Visualizing SQLite Data using Qlik Sense Desktop

Qlik Sense Desktop is a free (for personal use) software that is used to visualize data.  I was really impressed with Qlik Sense right away — it has the feel of an expensive enterprise level software.  I have repeatedly thought to myself I can’t believe this is free (though, really, how many people out there want to visualize their personal data? ).  Perhaps the most impressive thing about Qlik Sense that I have found so far is how interactive it is.  I’ll describe this more later in the tutorial.

In this tutorial, I will assume you have already created a SQLite database, connected it to Qlik Sense Desktop, and created a new app within Qlike Sense.  If you haven’t yet, check out my tutorials on creating a SQLite database and connecting a SQLite database to Qlik Sense.

Step 1: Create a New Sheet

Qlik Sense has two basic ways to present data: sheets and stories.  A sheet is one page of graphs and stories are like PowerPoint presentations.  In order to create a new sheet, click on your app from the Qlik Sense Desktop Hub.  For me, this is ‘BoardGamePlays’:



Next, click the Create New Sheet button towards the middle of the page:


Give the sheet a meaningful name.  I’ll call mine ‘Play Data’ because I will be generating graphs based on play data.  If you will be making several sheets, it would be a good idea to put a description of how you intend to use the sheet in the Description box.  Next, click the sheet (it will still have the name ‘My new sheet’, this is okay).

Step 2: Add Charts to Sheet

When you first open your sheet, it will be empty.  The window tells you what to do — click the pencil button on the top right (Edit) to edit your sheet and add charts:


After you do this, you will be presented with a new window that has chart types on the left side and your sheet (with a grid) on the right side:


One of the really cool things about Qlik Sense is that is how easy it is to choose and organize your sheets.  Simply choose the plot type you want from the left and click and drag it to your sheet on the right.  When you do this, if you drag your mouse around you will notice different portions of the sheet will become highlighted.  This is because you can dock your chart either on one of the sides left or right or on the top or bottom.  This will make more sense after we add our next chart.  Here are the two options for your first chart:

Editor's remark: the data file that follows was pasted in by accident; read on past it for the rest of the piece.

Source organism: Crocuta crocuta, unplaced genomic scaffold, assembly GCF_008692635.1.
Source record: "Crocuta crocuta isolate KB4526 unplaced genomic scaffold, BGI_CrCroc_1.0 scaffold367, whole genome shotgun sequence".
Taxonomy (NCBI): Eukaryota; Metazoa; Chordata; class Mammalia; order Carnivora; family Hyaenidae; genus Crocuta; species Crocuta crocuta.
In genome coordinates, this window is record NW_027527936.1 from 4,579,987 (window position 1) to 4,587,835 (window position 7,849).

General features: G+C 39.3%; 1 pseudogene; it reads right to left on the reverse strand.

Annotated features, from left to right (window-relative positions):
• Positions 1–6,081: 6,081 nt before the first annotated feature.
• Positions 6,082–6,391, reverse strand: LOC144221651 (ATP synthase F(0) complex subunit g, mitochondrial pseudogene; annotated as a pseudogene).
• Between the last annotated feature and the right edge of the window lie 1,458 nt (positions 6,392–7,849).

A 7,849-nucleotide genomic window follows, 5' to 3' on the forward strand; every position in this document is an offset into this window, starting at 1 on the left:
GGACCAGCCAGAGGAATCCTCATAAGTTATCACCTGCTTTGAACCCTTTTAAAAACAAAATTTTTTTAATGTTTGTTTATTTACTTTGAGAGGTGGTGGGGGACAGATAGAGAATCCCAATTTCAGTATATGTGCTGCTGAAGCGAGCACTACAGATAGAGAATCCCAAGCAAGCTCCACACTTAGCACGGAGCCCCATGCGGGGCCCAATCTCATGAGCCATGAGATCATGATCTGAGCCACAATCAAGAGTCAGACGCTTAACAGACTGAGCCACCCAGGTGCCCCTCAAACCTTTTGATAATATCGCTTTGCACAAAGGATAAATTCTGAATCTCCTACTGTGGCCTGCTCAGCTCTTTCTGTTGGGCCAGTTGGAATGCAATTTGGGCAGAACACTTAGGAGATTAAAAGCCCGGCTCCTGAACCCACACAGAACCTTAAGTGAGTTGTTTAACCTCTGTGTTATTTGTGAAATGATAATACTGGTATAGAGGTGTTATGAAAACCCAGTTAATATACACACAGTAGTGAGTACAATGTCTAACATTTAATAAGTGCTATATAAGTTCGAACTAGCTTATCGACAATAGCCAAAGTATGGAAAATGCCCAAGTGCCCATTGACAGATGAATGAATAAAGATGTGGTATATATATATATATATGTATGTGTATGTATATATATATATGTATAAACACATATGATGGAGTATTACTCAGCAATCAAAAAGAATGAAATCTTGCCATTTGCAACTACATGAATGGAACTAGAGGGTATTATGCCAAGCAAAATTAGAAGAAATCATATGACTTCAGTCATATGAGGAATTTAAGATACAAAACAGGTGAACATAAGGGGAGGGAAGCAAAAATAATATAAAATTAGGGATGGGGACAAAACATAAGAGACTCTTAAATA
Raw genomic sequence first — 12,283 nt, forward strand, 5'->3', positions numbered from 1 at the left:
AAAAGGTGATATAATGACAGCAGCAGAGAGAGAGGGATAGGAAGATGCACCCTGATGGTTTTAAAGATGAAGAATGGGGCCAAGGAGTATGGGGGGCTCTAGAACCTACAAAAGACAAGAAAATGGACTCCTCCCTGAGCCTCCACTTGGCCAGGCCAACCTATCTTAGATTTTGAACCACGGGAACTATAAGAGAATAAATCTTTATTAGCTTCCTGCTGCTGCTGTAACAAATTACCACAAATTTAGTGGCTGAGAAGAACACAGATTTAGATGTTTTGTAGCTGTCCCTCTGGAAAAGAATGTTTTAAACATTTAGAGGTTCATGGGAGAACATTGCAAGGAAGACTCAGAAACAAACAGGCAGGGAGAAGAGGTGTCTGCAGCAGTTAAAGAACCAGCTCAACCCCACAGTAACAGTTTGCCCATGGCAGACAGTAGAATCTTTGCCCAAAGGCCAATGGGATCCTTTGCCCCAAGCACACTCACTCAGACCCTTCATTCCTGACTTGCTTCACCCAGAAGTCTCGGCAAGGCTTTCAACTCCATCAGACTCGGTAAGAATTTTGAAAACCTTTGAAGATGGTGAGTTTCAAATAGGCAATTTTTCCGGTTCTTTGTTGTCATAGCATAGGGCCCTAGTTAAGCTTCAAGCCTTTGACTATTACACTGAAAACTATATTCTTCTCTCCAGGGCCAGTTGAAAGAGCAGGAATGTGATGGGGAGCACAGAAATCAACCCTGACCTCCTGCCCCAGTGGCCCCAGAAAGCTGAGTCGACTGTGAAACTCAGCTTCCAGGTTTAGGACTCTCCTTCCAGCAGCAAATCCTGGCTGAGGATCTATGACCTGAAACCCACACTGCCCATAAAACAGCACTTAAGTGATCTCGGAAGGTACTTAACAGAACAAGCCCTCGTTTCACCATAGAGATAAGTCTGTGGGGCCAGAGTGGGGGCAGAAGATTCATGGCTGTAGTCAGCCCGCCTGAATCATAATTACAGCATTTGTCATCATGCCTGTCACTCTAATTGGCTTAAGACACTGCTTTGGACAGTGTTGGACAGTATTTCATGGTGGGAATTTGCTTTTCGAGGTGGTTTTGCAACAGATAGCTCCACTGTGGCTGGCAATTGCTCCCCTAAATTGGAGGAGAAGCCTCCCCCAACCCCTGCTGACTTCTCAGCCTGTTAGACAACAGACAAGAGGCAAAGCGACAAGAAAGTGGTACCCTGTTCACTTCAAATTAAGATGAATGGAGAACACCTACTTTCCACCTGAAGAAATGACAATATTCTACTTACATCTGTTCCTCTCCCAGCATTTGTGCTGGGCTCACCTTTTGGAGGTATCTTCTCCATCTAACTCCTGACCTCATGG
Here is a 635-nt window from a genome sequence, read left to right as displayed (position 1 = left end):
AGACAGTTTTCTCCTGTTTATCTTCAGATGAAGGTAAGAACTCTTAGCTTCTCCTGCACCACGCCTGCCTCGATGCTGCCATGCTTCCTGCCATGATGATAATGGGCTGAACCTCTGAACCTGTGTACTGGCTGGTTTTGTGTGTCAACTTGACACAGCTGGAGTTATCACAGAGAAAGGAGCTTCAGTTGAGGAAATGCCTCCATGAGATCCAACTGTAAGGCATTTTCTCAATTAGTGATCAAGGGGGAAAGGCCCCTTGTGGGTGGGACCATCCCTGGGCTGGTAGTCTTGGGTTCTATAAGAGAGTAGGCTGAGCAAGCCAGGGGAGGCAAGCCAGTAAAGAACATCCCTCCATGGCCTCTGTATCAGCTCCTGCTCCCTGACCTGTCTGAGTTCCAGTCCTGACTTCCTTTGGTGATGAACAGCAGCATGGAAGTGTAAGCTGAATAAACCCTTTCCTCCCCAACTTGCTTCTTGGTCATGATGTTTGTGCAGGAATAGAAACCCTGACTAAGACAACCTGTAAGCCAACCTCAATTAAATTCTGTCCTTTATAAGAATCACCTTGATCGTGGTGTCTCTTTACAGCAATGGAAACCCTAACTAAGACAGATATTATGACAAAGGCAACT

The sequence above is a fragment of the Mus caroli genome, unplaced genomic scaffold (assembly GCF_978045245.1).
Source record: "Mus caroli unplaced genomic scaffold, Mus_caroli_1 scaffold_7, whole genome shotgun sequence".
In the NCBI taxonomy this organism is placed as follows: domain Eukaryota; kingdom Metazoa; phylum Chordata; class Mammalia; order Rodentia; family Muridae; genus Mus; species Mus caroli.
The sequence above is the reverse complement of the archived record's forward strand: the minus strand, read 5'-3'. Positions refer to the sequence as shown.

I chose the second option, so my chart will come in on the top half:


I want to make two bar charts, so I added a second bar chart below the first one.

Before we go any further, we can go ahead and save this sheet.  On the upper left next to your app name, click Save.  I haven’t had any issues with Qlik Sense crashing but it is better safe than sorry!

Step 3: Use SQL Select Command to Choose Data

Now, we need to get some interesting data to plot!  I could plot data from different columns from my tables in my database but that isn’t very interesting.  The two bar charts I want to plot are the average duration of plays per game name and the total number of times each individual game has been played.

Click the compass button on the upper left and choose ‘Data load editor’ to open the script tool within Qlik Sense.


When you open the script editor, it should look like this.  If you followed my previous tutorial, you should already be connected to the database by using the command:


LIB CONNECT TO ‘yourdatabase’;